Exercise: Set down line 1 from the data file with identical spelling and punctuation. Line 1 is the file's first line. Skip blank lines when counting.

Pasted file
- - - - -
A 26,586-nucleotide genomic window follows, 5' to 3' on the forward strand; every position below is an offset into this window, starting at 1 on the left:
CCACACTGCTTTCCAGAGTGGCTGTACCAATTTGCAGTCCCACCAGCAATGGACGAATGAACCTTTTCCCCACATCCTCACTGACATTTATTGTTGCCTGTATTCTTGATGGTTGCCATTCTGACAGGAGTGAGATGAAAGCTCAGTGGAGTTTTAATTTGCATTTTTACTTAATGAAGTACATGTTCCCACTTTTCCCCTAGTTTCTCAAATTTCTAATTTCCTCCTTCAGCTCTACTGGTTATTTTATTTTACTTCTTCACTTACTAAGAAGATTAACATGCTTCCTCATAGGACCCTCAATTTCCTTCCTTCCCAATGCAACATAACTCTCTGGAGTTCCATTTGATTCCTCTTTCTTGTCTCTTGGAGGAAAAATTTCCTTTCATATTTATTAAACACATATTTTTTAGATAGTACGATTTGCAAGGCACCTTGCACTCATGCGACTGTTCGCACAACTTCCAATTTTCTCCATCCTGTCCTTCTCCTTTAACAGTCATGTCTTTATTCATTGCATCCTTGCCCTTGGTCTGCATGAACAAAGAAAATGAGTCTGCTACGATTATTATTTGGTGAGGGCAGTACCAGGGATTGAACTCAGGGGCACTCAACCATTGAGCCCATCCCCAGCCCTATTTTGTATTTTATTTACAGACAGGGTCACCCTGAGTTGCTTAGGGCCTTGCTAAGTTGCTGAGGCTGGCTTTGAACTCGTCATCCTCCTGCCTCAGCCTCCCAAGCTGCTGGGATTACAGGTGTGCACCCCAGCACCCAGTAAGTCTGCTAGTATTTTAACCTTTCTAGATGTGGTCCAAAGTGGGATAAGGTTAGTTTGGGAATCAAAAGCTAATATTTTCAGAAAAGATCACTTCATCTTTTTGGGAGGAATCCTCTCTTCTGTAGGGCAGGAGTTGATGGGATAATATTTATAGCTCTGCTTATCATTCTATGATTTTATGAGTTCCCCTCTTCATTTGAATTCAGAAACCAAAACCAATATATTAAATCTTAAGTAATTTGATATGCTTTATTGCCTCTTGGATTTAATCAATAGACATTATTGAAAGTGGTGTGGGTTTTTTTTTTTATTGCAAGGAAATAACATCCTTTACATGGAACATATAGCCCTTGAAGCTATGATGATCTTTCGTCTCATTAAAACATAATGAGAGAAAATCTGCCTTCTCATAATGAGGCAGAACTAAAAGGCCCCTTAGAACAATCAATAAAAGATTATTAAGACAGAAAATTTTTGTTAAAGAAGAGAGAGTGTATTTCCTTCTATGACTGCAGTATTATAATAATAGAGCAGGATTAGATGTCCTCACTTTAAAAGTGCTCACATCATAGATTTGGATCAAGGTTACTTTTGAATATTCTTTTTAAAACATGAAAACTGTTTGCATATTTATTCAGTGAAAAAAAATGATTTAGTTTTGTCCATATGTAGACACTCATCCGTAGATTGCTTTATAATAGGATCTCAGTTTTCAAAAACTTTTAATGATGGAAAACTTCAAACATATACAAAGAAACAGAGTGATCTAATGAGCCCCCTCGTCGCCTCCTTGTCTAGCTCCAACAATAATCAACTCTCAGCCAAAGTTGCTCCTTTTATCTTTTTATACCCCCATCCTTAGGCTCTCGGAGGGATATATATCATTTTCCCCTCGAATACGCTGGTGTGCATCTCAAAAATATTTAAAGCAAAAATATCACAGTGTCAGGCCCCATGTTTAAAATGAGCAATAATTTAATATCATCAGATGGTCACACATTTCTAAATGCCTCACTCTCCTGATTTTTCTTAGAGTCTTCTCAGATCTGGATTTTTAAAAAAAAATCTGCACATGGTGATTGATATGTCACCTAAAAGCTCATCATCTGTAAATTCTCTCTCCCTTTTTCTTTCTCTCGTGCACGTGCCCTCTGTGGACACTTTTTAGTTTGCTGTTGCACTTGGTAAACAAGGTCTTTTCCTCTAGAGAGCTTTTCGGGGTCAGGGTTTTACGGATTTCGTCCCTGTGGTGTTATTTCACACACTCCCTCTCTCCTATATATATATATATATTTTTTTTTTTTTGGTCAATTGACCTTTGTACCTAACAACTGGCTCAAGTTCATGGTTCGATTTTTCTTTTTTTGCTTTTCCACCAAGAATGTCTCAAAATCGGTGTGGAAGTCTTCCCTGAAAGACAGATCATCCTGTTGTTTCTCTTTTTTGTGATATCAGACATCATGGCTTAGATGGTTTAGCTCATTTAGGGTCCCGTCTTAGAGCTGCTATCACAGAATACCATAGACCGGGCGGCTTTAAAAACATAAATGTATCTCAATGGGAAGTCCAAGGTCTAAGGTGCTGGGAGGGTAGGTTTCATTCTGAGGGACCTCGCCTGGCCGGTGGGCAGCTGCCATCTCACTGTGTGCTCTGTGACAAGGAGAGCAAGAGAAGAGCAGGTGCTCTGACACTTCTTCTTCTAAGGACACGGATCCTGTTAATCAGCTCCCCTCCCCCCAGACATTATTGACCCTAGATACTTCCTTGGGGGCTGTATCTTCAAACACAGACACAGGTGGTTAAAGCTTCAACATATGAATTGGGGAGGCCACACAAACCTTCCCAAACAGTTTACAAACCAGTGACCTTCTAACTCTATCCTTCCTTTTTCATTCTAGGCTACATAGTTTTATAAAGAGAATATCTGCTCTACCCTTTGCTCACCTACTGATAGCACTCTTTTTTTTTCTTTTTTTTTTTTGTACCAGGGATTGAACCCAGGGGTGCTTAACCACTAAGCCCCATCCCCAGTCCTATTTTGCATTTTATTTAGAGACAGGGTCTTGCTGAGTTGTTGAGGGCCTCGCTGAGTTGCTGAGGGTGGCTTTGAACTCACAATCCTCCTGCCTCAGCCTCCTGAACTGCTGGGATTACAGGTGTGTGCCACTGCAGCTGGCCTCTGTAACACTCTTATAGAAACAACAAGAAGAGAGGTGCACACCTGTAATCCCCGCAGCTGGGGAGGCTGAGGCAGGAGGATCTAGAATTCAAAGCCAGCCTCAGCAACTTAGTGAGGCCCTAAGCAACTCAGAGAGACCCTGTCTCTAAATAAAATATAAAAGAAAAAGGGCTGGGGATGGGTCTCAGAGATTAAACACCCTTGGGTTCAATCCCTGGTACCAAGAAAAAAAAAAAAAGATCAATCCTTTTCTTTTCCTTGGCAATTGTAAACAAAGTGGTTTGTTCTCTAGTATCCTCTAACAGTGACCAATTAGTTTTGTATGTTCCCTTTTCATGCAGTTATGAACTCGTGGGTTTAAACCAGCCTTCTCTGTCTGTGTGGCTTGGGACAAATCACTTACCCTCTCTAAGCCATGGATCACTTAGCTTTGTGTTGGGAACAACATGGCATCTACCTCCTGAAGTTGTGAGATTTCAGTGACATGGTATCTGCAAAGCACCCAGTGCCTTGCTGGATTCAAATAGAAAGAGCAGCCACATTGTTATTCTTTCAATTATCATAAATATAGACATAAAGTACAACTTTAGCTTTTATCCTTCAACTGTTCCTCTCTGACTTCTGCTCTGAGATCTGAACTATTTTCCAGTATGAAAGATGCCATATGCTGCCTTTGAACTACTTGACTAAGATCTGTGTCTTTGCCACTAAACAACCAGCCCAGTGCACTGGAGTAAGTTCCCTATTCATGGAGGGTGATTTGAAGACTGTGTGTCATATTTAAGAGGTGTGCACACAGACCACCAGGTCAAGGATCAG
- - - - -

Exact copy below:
A 26,586-nucleotide genomic window follows, 5' to 3' on the forward strand; every position below is an offset into this window, starting at 1 on the left: